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Preserving Muscle as We Age

Preserving Muscle as We Age: Is the Fountain of Youth a Barbell?

Staying strong as we age has a variety of benefits, yet over the years, there have been a lot of mixed messages concerning lifting weights, especially for women. Those misconceptions have led many women to steer clear of the weight room and head straight for the treadmill. But what if weights were the key to looking and feeling younger as we age?

We are living longer than ever and until fairly recently, there wasn’t much evidence that physical fitness was a factor in how we age. But over the years, more and more research has been done on the connection between aging well and fitness levels and the results are very clear.

Although both cardio and weight-bearing exercises are important for health, it’s no secret that muscle tone naturally declines with age, making us frail, weak and more vulnerable to slips and falls that can turn serious very fast.

In order to fight it, we have to continue to build muscle and gain strength, especially as we age. According to the study, Exercise as an Intervention for Frailty, researchers found that with increasing age, there is also a decrease in physical activity that is directly related to declining aerobic capacity, muscle strength, balance and slowed motor skills.

The good news is that by adding physical exercise, including weight training, back into our lives, we can turn things around. You may not realize it but after the age of thirty, we lose about 3 to 5 percent of our muscle mass every decade which contributes to a decline in the bodies functionality.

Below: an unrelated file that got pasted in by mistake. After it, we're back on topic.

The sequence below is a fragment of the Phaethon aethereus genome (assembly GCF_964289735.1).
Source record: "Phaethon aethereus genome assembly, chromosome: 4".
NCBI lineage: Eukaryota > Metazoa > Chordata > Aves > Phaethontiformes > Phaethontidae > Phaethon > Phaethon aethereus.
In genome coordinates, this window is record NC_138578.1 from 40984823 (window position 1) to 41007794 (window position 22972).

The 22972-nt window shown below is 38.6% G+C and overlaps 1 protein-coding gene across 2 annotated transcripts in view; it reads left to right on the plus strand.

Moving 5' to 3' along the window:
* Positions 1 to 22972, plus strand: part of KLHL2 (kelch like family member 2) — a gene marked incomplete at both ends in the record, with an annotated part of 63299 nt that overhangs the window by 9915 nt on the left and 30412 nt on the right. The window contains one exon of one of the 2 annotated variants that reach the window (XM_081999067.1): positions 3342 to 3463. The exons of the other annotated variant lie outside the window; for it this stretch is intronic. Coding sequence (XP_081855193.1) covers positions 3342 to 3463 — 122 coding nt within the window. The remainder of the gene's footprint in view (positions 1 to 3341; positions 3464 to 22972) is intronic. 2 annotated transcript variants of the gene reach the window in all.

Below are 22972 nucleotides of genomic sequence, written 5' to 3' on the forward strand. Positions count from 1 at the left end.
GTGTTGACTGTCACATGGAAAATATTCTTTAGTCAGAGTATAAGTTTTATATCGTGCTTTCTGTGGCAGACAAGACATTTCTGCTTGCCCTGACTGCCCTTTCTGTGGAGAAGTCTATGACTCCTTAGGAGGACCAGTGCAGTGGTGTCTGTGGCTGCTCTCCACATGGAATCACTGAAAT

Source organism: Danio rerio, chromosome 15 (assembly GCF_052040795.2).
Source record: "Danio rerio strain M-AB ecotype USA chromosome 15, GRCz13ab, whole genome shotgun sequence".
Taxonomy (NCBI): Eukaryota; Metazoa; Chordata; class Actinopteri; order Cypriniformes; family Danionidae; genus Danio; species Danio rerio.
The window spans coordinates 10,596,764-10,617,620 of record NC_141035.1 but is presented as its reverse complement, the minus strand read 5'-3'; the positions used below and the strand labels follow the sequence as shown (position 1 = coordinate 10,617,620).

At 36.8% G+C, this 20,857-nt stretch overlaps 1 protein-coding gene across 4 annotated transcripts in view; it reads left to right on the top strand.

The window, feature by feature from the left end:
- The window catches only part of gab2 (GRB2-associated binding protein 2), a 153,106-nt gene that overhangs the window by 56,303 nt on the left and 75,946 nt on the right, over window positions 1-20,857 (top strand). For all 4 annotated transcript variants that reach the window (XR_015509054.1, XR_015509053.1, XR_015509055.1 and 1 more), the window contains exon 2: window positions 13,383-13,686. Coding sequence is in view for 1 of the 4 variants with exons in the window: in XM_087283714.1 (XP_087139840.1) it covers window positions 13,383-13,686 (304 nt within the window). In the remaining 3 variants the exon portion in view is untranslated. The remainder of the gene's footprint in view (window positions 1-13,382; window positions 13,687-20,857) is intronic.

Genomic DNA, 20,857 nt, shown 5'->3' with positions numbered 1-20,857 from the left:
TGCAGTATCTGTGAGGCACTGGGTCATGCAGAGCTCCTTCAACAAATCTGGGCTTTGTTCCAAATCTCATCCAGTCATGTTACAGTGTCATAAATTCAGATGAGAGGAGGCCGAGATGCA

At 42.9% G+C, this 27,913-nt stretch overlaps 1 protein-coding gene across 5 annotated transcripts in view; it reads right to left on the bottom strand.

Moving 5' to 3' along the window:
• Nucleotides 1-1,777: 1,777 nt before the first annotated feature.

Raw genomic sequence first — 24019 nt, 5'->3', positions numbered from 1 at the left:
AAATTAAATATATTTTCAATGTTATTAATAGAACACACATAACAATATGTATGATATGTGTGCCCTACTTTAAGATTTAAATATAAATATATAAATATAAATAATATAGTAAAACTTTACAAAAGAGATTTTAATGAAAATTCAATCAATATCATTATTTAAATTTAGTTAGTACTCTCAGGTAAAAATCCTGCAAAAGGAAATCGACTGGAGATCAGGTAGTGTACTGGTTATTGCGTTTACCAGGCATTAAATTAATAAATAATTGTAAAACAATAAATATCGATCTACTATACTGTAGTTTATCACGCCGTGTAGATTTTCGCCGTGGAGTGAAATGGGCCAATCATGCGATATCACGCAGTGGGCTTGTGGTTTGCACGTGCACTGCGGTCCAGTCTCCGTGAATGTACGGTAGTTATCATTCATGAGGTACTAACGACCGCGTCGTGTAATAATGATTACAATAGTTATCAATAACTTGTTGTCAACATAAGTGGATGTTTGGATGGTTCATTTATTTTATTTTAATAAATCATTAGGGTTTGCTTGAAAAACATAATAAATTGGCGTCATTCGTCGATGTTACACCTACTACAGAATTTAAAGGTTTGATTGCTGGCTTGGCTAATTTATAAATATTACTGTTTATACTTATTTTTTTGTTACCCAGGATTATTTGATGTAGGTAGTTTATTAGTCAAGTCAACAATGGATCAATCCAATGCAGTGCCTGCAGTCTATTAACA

We all want to continue to live active and productive lives as long as possible. In order to do that, we have to be smart about how we take care of ourselves. If you are still on the fence about how beneficial weightlifting is for aging adults, read on.

Benefits of Weight-Bearing Exercise

According to Professor Maria Fiatarone Singh, a geriatrician from the University of Sydney, muscle strength is important for bone health, blood pressure, blood sugar levels, heart health, mobility, flexibility, and balance, especially as we get older.

We’re currently looking to see what the exact mechanisms are, but there is evidence that both improvements in cognitive function and depressive symptoms in older adults are linked to the amount of strength gains or intensity of the strength training.” She said.

Researcher have found that lifting weights can actually turn back the clock on aging. Of course, you want to lift wisely and increase weight as strength increases in order to get the most benefits from it.

There are studies on men in their seventies who have been lifting for 15 to 20 years and their muscle looked identical to that of 20-year-old men in terms of size and strength,” Professor Singh added.

But the benefits aren’t just for men and more research is being done to prove it. Women who lift benefit as well and health professionals now have begun to include weight training as part of their wellness plans for all of their patients.

In a 2016 study in the Journal of American Geriatrics, researchers found that when men and women ages fifty-five to eighty-six with mild impairment in cognitive health lifted weights twice a week for six months, they improved their scores significantly on cognitive tests, showing that weights can improve more than bone health. The brain actually responds favorability to weight training as well, offering more than just physical benefits.

Staying young, healthy and strong as we age is so important, and lifestyle factors play a more important role than most of us considered. So, what are you waiting for? Go pick up those weights!


Maria Pease 

Health & Wellness Writer Bio

Maria Pease is a freelance health & wellness content writer based in Southport, North Carolina. She has written about health & wellness for more than twenty-five years and has partnered with a variety of companies doing the most amazing work. She loves being able to write about health topics that can change lives for the better.